DDOS attack map.

How DDoS Protection Works

How DDoS Protection Works

DDoS attacks are a substantial threat to websites of all sizes, as evidenced by the numerous organizations affected by DDoS attacks within the past year. These have included major banks in dozens of countries, as well as the large organizations affiliated with the Rio Olympics in 2015. It seems as though no site is fully safe from the threat of DDoS attacks these days, which is why sites of all sizes need to take more proactive measures to protect themselves. By having a better understanding of what DDoS attacks are and how they can be avoided, website owners and administrators can be prepared to prevent or react to attacks down the road.

Understanding DDoS Attacks

Essentially, a DDoS attack works by flooding a website’s servers with “fake” or non-legitimate traffic. The size of these attacks can range greatly from just a few gigabytes per second to hundreds of gigabytes per second, depending on the strength and capacity of the attack itself. Either way, DDoS attacks can bog down a website’s servers to the point of slowing it down or even causing the server to shut down entirely. Websites affected by DDoS attacks could suffer for hours or even days before regular service is restored.

DDoS Protection Saves the Day

Because of the growing threat and frequency of DDoS attacks these days, many hosting companies are now offering DDoS protection as part of their dedicated server offerings. The purpose of DDoS protection is to reduce the chances of a server from being affected by one of these attacks. Specifically, DDoS protection works by “filtering” traffic as it comes through the site and blocking anything perceived to be non-legitimate traffic. Meanwhile, regular traffic from legitimate users is able to pass through without any delay. DDoS protection can vary according to the size of attack it can thwart, which is why it’s important for website owners to know how much protection they need.

What to Look for in DDoS Protection

Some hosting companies include a certain “standard” amount of DDoS protection as part of their service—the amount is highly variable and so is the quality. Ten Gbps may be enough protection for some sites, but for larger websites that receive higher amounts of traffic on a regular basis, opting for additional DDoS protection may be recommended. Typically, you can purchase DDoS protection for a set dollar amount per month so you can add your preferred level of DDoS protection into your budget. If you’re not sure what your needs are, the best thing you can do is to speak with a hosting company that will assess your traffic and risk factors to make a recommendation for you.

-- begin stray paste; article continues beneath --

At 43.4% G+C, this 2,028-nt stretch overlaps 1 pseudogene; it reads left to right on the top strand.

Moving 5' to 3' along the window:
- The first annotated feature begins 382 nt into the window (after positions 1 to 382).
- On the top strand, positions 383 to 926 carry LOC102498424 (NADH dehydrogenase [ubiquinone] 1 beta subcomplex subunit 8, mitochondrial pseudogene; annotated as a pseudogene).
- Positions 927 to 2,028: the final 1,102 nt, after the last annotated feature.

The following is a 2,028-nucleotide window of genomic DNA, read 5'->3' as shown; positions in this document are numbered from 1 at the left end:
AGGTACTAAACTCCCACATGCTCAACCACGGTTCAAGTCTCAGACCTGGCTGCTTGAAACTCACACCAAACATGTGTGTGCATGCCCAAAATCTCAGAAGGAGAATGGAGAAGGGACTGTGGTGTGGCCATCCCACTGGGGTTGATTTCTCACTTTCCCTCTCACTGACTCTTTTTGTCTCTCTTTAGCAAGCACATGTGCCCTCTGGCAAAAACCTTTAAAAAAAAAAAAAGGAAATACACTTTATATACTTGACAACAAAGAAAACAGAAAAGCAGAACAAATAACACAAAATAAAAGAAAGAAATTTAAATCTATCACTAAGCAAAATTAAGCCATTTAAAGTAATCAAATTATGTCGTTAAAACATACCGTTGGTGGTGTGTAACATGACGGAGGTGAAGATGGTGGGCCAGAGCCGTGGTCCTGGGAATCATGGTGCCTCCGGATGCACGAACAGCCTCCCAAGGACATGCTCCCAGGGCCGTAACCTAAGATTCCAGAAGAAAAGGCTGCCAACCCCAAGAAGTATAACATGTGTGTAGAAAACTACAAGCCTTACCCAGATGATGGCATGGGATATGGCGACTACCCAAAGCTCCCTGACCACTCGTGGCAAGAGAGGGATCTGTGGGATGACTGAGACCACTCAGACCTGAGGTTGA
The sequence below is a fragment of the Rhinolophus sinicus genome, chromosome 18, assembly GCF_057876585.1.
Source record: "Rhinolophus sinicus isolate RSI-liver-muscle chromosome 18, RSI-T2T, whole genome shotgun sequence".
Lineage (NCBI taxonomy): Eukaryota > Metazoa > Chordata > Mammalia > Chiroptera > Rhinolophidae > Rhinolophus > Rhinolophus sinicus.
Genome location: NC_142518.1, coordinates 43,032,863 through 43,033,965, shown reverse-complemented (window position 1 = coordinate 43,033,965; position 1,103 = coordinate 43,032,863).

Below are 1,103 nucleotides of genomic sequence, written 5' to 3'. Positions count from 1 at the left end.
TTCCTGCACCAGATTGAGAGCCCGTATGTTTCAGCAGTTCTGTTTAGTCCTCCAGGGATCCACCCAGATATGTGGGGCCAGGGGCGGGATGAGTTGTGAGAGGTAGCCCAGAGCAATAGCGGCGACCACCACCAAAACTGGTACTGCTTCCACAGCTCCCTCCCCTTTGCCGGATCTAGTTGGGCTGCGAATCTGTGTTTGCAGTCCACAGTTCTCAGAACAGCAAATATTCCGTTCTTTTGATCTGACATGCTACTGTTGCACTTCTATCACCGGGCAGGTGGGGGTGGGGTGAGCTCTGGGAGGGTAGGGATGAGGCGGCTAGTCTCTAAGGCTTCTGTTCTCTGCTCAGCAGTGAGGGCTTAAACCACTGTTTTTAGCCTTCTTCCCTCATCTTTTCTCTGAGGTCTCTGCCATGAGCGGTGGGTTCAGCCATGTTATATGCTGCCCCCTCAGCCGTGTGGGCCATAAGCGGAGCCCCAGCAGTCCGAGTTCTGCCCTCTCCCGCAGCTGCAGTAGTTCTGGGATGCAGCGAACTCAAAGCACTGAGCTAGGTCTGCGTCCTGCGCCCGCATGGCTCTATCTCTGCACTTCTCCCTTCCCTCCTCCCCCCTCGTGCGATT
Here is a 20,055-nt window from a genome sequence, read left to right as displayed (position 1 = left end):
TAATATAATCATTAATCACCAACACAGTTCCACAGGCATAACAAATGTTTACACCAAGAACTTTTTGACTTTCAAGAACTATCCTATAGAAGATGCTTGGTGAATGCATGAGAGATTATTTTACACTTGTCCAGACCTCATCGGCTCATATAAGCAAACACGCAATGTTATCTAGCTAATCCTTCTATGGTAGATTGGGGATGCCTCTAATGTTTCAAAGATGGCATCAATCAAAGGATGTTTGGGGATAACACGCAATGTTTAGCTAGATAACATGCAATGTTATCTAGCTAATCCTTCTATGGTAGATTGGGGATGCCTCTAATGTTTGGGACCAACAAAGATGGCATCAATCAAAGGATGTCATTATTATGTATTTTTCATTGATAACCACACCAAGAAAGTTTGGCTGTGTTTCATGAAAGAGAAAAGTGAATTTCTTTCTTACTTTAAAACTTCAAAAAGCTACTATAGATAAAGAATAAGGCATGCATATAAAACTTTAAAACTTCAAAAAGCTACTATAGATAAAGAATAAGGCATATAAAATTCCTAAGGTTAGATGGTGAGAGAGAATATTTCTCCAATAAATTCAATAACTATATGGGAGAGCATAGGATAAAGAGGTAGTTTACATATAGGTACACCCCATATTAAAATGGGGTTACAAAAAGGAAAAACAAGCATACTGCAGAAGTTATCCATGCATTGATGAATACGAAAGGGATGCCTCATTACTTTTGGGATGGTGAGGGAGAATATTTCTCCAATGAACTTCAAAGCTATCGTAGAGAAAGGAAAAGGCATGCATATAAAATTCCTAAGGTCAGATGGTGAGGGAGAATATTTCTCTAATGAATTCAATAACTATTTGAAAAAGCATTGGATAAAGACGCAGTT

All website owners need to be aware of the threat of DDoS attacks now and in the future, as they are only expected to become more common. Fortunately, by having the right protection in place, you can keep your site running even through an attempted attack.

Some facts about DDOS

1) According to cybersecurity company Check Point, a new botnet has been spotted which is enslaving internet-of-things (IoT) devices – mainly internet routers and remote cameras. “The next cyber-hurricane is about to come,” the firm claimed in a report this week (19 October).

Research suggested that the new botnet is evolving at a rapid pace, and could soon be weaponised to launch cyberattacks in the same fashion as “Mirai” last year.

When the Mirai botnet hit a year ago, in October 2016, the computing power was exploited to take a slew of US websites offline – including Twitter, Reddit and Netflix – using denial of service attacks.

 

2) The US reportedly conducts a denial-of-service attack against North Korea’s access to the Internet, so the regime of Kim Jong Un has gained another connection to help a select few North Koreans stay connected to the wider world—thanks to a Russian telecommunications provider. Despite UN sanctions and US unilateral moves to punish companies that do business with the Democratic People’s Republic of Korea, 38 North’s Martyn Williams reports that Russian telecommunications provider TransTelekom (ТрансТелеКо́m) began routing North Korean Internet traffic at 5:30pm Pyongyang time on Sunday.

The connection, Williams reported, offers a second route for traffic from North Korea’s Byol (“Star”) Internet service provider, which also runs North Korea’s cellular phone network. Byol offers foreigners in North Korea 1Mbps Internet access for €600 (US$660) a month (with no data caps).

Up until now, all Byol’s traffic passed through a single link provided by China Unicom. But the new connection uses a telecommunications cable link that passes over the Friendship Bridge railway bridge—the only connection between North Korea and Russia. According to Dyn Research data, the new connection is now providing more than half of the route requests to North Korea’s networks. TransTelekom (sometimes spelled TransTeleComm) is owned by Russia’s railroad operator, Russian Railways.

The United States has reportedly been engaged in offensive cyberattacks against North Korea, but with no destructive results. According to a report by the Washington Post, President Donald Trump signed a directive earlier this year of putting pressure against North Korea that involved several diplomatic and cyber-military actions, including using cyber activities against the country.

Max Francisco
Max Francisco has been doing digital projects in Brazil and the US for the last 15 years.